|Variable||Functional Decline||No Functional Decline||Univariate p-value|
|Age (mean yr)||77.5||76.8||0.434|
|Sex (% female)||78||65||0.028|
|Cognitive impairment (%)||24||19||0.412|
|Fall within 6 months (%)||28||31||0.661|
|ED visit within 6 months (%)||31||31||1.0|
|ED visit within 30 days (%)||9||15||0.219|
|Hospitalization within 6 months (%)||27||17||0.071|
|Hospitalization within 90 days (%)||13||8||0.265|
|SNF admission within 6 months (%)||9||4||0.146|
|≥3 medications (%)||78||72||0.282|
|≥5 medications (%)||51||47||0.688|
|Vision problem (%)||86||90||0.406|
|Living alone (%)||38||35||0.780|
|Comorbidity (CCMS ≥ 1) (%)||44||49||0.503|
|Dependent in any IADL (%)||65||44||0.003|
|Dependent in any PADL (%)||42||40||0.787|
|Upper extremity fracture or dislocation (%)||37||12||<0.0001|
|Lower extremity fracture or dislocation (%)||15||4||0.003|
|Head injury (%)||16||39||0.0001|
|Thoracic injury (%)||31||10||0.091|
The final multivariate model of predictors of 1-week functional decline is shown in Table 4. Immobilization was dropped from the model due to collinearity. The Hosmer and Lemeshow goodness-of-fit test had a chi-square test statistic of 2.89 and a p-value of 0.94, showing a good model fit. The area under the ROC curve for the model was 0.77, showing acceptable discrimination.22 We found no pattern to the deviance residuals, and no cluster of observations that might have had a large effect on the model. The p-value for head injury was 0.051; however, the likelihood ratio test for the model without head injury was significant, suggesting that it should be retained in the model. In addition, we believe that the inclusion of head injury as a “protective” predictor made clinical sense. These were all patients who did not require admission for treatment; therefore, the patients had minor head injuries. The finding that these patients were less likely to have functional decline has face validity.
|Variable||OR (95% CI)|
|Female sex||2.2 (1.1–4.5)|
|Dependent in any IADL||2.5 (1.3–4.8)|
|Upper extremity fracture or dislocation||5.5 (2.5–11.8)|
|Lower extremity fracture or dislocation||4.6 (1.4–15.4)|
|Trunk injury||2.4 (1.1–5.3)|
|Head injury||0.48 (0.23–1.0)|
In this study, we found a significant proportion (40%) of older ED patients with blunt injuries not requiring hospital admission for treatment will have functional decline in the first week after their injury. Although many of these patients have new services initiated, most commonly family and friends provide the services. Additionally, one in five patients perceive the need for additional services, most commonly physical therapy (15%). One-third of patients had an unscheduled medical contact, although only 23% had a visit to an outpatient physician. There is some improvement in function and reduction in perceived service needs by 4 weeks. More patients have new services at 4 weeks, including a more than 2.5-fold increase in physical therapy, and more patients have had a visit with an outpatient physician.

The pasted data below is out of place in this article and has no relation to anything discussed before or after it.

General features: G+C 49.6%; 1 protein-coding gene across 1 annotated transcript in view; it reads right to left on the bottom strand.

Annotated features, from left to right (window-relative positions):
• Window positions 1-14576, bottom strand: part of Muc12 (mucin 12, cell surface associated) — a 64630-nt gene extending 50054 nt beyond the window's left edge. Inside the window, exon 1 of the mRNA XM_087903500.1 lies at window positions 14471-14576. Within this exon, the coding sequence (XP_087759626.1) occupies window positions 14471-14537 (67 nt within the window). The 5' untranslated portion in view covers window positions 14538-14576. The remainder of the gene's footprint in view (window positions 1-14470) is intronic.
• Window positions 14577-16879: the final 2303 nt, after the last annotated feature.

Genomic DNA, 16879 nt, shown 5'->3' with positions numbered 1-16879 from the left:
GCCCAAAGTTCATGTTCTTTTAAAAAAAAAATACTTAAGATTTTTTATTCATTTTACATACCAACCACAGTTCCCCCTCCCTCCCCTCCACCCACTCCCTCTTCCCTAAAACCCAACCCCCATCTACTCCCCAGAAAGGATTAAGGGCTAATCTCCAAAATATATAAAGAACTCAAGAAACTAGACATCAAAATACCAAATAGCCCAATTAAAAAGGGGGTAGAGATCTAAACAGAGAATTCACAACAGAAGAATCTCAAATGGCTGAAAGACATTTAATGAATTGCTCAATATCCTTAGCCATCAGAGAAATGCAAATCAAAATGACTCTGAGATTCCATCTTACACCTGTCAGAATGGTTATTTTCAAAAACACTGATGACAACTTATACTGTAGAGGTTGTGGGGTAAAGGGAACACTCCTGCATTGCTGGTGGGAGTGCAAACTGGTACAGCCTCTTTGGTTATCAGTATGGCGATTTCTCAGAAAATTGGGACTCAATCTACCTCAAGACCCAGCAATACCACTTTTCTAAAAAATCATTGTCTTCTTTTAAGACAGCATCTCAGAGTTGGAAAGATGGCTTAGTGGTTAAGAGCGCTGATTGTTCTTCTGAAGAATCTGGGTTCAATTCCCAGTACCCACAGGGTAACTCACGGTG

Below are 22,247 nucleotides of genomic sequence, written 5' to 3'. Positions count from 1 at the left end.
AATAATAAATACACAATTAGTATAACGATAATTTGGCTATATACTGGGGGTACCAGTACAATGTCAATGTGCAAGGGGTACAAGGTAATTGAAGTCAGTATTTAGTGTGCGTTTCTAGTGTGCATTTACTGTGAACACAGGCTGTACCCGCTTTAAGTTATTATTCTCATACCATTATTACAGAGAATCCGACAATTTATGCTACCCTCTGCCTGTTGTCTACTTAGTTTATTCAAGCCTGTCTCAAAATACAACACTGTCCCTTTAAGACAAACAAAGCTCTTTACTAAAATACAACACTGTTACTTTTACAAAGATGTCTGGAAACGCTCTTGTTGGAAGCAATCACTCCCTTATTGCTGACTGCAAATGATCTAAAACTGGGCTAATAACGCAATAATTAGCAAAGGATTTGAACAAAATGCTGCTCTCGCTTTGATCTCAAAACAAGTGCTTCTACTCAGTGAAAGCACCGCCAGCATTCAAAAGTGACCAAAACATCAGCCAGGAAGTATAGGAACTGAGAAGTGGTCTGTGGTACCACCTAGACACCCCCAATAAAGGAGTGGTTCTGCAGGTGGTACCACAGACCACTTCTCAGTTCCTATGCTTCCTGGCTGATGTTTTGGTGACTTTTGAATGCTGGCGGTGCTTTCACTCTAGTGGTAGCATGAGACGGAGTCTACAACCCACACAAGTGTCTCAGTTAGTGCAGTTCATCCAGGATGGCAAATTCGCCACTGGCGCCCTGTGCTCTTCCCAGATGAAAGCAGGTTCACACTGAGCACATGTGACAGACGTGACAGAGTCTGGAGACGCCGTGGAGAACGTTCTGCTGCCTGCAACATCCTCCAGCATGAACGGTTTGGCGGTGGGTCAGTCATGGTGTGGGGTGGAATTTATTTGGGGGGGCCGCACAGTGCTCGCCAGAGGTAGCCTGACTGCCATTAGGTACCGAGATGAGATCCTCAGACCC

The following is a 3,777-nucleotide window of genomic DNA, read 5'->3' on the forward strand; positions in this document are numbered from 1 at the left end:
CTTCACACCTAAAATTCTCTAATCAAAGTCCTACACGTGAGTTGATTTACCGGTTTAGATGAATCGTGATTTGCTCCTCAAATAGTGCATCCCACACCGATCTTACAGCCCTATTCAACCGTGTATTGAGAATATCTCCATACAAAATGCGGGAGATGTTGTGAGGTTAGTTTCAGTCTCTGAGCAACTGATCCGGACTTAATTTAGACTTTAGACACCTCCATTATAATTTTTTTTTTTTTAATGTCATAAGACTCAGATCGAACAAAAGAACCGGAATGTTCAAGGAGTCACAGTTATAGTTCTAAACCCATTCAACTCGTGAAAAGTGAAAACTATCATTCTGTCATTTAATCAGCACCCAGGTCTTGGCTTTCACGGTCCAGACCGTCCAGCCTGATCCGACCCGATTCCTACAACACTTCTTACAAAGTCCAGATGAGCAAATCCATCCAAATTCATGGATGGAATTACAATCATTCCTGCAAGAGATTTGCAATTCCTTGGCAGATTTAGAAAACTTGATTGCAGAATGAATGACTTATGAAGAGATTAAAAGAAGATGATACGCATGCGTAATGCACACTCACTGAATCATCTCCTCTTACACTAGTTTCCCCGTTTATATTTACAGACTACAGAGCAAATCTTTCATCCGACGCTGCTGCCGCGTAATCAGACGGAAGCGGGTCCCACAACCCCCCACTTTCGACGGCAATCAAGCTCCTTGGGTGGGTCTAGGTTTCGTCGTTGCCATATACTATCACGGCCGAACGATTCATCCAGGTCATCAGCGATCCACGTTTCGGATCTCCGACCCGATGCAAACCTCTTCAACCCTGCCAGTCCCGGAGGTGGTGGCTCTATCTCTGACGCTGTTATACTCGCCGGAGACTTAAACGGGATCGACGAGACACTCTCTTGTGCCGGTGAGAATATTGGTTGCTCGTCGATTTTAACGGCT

In three-fourths of cases, older patients with falls and other injuries are discharged to home.2 The patient’s ability to function after discharge from the ED may be affected by the underlying condition that caused the fall, the injury itself, or the treatment of the injury (e.g., immobilization of an extremity). These findings highlight the importance of thoughtfulness during the discharge planning for older ED patients with blunt injuries. In the standard emergency care model, EPs focus on the treatment of acute illness and injury. The geriatric emergency care model suggests that a broader, biopsychosocial approach is necessary for older patients.23 As our findings demonstrate that older ED patients with injuries are unlikely to have a visit to an outpatient physician in the week after their ED visit, EPs need to be aware of the high incidence of functional decline and increased service needs, and take this into consideration during discharge planning.
Our intent in using logistic regression modeling to determine independent predictors of functional decline was to identify predictors of functional decline that may be useful for both clinicians and researchers interested in patient outcomes after an acute injury, not to create a clinical prediction rule or to suggest a threshold for enhanced care. For instance, clinicians may consider assessing social supports in those patients with upper or lower extremity fractures who are discharged home. Conversely, researchers studying interventions to reduce functional decline after an acute injury may consider excluding patients with an isolated minor head injury, as they have a lower probability of decline that will make it more difficult to detect a clinically important and statistically significant difference. We used brief screening tools such as the SIS that are practical for ED use and have been studied in this population, even though they may not be as accurate as more complex and lengthy tools.15–17 We evaluated potential predictors that have been associated with adverse outcomes in the general population of older ED patients. 5,6,21,24 However, given the difference in our population, it is not surprising that these factors were not significantly associated with our primary outcome.